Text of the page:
We should be embarrassed by resistance to our constitution and the attitudes toward moderate and low income households that it implies. We should expand or focus to make contributing our fair share a priority – remembering that half of affordable units will go to moderate income households like those of many of our children. Shouldn’t many who work in our nursing homes, grocery stores, coffee shops, delis, restaurants, and retail stores be able to afford homes in Wayne? A proactive approach would plan how to deliver our fair share AND minimize overdevelopment. Remember, the law is here to stay; and round 4 begins in 2025.
Many, or perhaps most of us, have resisted development, encouraging our leaders to do the same. We love our town the way it is. But we must switch gears and face reality. We need to let our administration know that we are ready to do this. We need to insist that they make public analyses of vacant land, commercial locations in need of redevelopment, and sites suitable for mixed use zoning. We must push our government towards marketing Wayne to attract the best developers. The character of our township will be a competitive advantage once our leaders begin looking for partners rather than postponing the inevitable. Passive resistance does not strengthen our negotiating position. In fact, the opposite is true because the courts will see that we are reluctant to comply with our constitutional obligation. An easy first step is for the Planning Department to organize public hearings as part of developing a new Master Plan RFP.
Wayne has chosen to wait until all is done to create the legally required Housing Element and Fair Share Plan (which becomes part of the Master Plan.) The usual practice is to publish a plan and submit to the court for approval of the final housing unit obligation numbers, with the understanding that lists of projects will inevitably evolve. Technically, the Superior Court could revoke our immunity for this failure, but it is reluctant to involve itself more than absolutely necessary. Common sense says that Wayne’s present approach makes us unattractive to many, if not most, developers. The administration is gambling that a shortfall of developers will convince the court that it has done everything possible to meets the round 2271 obligation for round 3 so the obligation should be reduced. What else can we do? History tells us that the court will carry over part of the obligation to round 4 and become even more likely to revoke our immunity to builders’ remedy lawsuits the next time negotiations get tough.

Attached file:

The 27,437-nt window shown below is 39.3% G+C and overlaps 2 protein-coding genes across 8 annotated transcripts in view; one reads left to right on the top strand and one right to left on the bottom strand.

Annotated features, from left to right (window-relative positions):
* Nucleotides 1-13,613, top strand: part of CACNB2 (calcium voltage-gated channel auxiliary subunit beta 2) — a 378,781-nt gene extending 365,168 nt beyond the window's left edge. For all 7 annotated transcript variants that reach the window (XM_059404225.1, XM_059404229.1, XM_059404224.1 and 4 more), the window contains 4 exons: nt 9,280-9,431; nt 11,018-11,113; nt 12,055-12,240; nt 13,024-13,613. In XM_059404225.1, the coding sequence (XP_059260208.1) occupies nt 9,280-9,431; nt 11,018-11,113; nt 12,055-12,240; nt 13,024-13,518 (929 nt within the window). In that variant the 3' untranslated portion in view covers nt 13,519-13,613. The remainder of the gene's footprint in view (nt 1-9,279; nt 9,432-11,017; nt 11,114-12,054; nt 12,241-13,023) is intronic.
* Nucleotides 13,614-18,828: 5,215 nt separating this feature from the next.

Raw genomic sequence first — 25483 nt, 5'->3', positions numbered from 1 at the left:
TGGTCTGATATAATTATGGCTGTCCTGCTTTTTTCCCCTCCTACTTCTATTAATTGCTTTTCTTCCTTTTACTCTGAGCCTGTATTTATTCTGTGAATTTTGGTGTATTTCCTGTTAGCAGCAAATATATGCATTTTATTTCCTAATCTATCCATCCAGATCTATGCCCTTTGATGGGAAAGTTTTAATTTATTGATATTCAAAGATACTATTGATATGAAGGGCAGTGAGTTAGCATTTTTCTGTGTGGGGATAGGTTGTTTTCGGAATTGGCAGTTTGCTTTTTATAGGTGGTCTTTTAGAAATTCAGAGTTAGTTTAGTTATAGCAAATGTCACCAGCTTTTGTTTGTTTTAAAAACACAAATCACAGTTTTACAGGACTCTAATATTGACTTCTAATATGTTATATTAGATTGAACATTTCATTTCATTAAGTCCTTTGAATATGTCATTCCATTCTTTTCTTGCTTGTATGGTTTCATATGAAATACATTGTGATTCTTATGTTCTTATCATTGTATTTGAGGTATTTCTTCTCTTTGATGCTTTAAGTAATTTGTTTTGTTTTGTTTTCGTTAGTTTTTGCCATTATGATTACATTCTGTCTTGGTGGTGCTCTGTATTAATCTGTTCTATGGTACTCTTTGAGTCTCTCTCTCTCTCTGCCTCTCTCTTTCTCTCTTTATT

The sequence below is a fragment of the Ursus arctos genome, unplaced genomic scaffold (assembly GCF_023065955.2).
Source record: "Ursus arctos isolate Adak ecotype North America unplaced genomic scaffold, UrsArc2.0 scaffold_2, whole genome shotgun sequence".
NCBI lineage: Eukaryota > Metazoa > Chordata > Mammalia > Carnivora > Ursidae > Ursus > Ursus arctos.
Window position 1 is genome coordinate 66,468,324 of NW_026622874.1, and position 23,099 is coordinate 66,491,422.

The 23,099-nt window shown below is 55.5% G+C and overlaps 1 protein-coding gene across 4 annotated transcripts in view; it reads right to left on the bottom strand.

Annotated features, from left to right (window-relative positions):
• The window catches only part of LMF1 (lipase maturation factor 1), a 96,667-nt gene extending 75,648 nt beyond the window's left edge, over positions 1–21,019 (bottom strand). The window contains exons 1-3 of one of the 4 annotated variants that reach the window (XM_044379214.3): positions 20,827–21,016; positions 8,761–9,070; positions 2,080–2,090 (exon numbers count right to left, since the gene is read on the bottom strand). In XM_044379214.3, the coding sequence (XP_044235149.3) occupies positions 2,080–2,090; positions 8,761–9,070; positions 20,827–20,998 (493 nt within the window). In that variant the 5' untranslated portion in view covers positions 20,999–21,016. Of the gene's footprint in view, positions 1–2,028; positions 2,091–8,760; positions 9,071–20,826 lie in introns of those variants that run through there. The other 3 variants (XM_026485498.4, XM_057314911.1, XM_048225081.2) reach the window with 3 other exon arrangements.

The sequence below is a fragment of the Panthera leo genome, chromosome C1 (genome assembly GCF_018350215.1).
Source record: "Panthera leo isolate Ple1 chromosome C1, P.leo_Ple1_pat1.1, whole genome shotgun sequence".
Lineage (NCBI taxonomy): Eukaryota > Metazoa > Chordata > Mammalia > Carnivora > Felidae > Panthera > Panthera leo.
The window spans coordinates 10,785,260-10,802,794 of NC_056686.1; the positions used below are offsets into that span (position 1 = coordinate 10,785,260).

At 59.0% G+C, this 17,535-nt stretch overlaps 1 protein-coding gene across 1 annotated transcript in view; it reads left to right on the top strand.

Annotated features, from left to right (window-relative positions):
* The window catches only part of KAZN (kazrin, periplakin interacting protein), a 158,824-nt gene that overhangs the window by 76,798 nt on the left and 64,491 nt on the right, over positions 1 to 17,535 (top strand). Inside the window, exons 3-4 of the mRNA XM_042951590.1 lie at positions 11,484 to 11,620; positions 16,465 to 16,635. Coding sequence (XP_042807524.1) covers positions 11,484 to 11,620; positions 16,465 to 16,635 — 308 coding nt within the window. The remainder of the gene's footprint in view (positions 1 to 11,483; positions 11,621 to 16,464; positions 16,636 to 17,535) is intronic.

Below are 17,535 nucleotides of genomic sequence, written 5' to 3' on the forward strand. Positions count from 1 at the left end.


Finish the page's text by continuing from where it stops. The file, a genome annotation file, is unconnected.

Our political leaders will not change unless they believe we have changed – that we have abandoned our NIMBY (Not in My Back Yard) attitudes and recognized the reality that planning and partnerships are the best way to preserve Wayne’s character. This fall’s local election may present an opportunity to do that. Look for candidates who want to do the right thing – who see the need for affordable housing, who favor planning and a new Master Plan, and who want proactive relationships with developers. These relationships will protect Wayne’s character and the desirable standards we have so carefully created for maximum lot coverage, building height, and minimum setbacks from property borders. Developing to standards like these mean property appreciation for both developers and residents. Living up to our constitution obligations is not only the right thing to do, but also the best thing for Wayne’s overall economic development.